profile attorneys. good morning. >> good morning. >> tell me how significant you view this case. >> this could be very significant. in two respects. one from a legal standpoint it could really define the powers of the federal government going forward in a whole variety of areas. this could be as significant as the new deal cases decided about 70 years ago, some of the editorial writers have rediscovered and have been writing about. i think that it could also be very significant for the health care plan because up for grabs right now is whether the whole health care plan could be declared unconstitutional. i don't think that's going to happen. but that's a potential that could happen. so you have two very significant aspects, a political aspect and legal aspect. >> could particular parts of the plan be declared unconstitutional? >> yes, yes.
there have been four courts -- four federal courts of appeals that have considered the health care law and constitutionality of the health care law so far. one of them decided it's too early to decide. the other three split 2-1. two upheld the law, one held it was unconstitutional in part. but all three upheld most of the health care law. what was at issue in the one case in which a portion was held unconstitutional was the so-called individual mandate that requires individuals to get health insurance or pay a penalty. >> does this look like a 5-4 decision? >> i think the mandate could be 5-4, 6-3. >> individual mandate? >> the individual mandate. >> a critical issue -- >> one of the critical issues. i think the expansion of medicare, which is -- whose constitutionality is also challenged, is obviously very significant issue. but that, i think, is not going
to be -- >> the individual mandate has really become not just a political issue, like hot button issue but for many american as they try to wrap their head around all of this. so but the legalese aside initially people said you can compare this to car insurance. you are to get car insurance. therefore, what's the big deal? is that an accurate comparison or is it more apples to oranges? >> it's accurate in one respect and inaccurate in another. there are a lot of individual mandates like that. but the car insurance is typically a mandate that's imposed by the state, not the federal government. >> and this -- and this comes back to, then the issue of this being imposed by federal government. mitt romney wrote about this today saying states would be okay. >> yeah. the states have a power to do things the federal government doesn't. >> what interests you most about this case? >> well, the way you guys are talking about, the main issue, the ball game i think, is that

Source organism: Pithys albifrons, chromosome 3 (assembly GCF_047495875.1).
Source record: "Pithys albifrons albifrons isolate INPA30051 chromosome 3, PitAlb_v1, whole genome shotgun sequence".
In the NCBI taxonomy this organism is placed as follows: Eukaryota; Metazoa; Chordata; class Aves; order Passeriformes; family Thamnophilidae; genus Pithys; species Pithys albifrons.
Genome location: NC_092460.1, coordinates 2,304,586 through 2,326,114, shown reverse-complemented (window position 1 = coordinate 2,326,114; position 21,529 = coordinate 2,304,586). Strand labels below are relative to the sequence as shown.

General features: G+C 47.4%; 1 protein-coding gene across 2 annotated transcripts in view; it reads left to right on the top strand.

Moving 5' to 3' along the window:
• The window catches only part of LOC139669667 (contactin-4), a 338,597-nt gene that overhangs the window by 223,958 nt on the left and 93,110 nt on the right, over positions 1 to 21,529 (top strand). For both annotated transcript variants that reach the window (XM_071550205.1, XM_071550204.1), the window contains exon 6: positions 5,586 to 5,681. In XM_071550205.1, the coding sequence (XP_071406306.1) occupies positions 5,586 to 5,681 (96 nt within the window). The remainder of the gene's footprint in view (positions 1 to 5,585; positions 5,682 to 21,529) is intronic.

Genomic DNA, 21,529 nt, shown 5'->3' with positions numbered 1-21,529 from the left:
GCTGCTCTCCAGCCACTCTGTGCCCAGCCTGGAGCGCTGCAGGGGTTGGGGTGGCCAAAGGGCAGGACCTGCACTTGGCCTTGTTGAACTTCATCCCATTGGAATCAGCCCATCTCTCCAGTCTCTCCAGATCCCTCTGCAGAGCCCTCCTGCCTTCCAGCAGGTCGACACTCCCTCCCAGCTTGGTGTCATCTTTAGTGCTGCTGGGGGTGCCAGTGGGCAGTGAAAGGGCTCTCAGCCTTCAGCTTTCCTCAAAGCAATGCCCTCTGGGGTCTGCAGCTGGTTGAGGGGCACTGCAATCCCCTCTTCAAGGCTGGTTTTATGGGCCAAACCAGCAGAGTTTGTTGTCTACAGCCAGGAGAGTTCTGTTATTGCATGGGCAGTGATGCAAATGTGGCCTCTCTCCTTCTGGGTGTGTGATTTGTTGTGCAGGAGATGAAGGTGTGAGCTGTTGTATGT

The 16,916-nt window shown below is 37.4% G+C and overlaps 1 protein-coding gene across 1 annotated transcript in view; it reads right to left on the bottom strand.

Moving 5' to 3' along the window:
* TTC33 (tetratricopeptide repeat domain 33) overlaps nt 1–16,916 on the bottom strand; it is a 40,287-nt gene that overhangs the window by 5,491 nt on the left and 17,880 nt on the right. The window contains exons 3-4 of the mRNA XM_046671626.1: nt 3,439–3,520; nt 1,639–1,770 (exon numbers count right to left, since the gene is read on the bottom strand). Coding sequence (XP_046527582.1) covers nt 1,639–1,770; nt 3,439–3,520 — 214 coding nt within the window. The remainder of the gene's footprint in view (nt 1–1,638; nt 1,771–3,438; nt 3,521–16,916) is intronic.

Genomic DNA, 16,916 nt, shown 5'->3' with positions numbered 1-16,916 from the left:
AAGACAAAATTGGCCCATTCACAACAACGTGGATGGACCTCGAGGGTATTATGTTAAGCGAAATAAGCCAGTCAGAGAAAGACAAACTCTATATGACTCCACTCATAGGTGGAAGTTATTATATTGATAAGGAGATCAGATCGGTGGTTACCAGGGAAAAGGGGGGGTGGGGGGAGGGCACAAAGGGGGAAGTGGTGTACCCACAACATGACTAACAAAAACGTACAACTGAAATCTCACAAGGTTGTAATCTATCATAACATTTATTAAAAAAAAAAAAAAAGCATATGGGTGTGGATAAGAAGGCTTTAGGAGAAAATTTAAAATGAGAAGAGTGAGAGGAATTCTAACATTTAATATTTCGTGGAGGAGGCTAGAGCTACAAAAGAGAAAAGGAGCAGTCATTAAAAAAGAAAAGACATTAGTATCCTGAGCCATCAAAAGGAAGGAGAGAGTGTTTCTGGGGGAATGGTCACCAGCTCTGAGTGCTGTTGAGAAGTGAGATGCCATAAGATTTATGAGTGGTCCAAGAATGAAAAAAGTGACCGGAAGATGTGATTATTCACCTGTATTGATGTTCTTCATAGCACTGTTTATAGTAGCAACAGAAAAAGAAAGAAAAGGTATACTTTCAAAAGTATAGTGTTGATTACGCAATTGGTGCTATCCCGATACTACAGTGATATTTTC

individual mandate. the issue, one the court has never taken up before is whether or not the federal government can force you to buy something or pay a penalty. now, david is right other issues, three days of argument. this aspect will be argued on tuesday. that's what everyone's focusing on because that component is so critical to the overall law. you've got to have all the people participating in health insurance so other parts of the law will work. like the fact that people with preexisting conditions can have insurance. without that law, the law could fall apart. >> thank you. >> thank you very much. >> you're welcome. some headlines coming up from around the globe. we begin with "the houston chronicle" which reports mexico is getting ready for this weekend's visit by pope benedict. that nation has the second largest catholic population in the world. many texas catholics plan to cross the border to see the pope before he goes to cuba next week. imagine if you could flick a switch in your brain to turn
your memories on or off. scientists at m.i.t. say they are activated memory cells with a beam of light. "the boston globe" confirms memories are stored in specific cells. "new york times" reports young people are losing interest in cars. 46% of drivers 18 to 24 say they choose internet access over owning a car. general motors has turned to mtv to try and change it. and you may remember the town of clintonville in wisconsin, we told you about it yesterday, this mysterious bomb that had residents all shook up. loud booms, bangs, voi operations. this morning we have an answer. the milwaukee sentinel journal reporting the noise was triggered by a small earthquake beneath the city early tuesday morning. 7:19.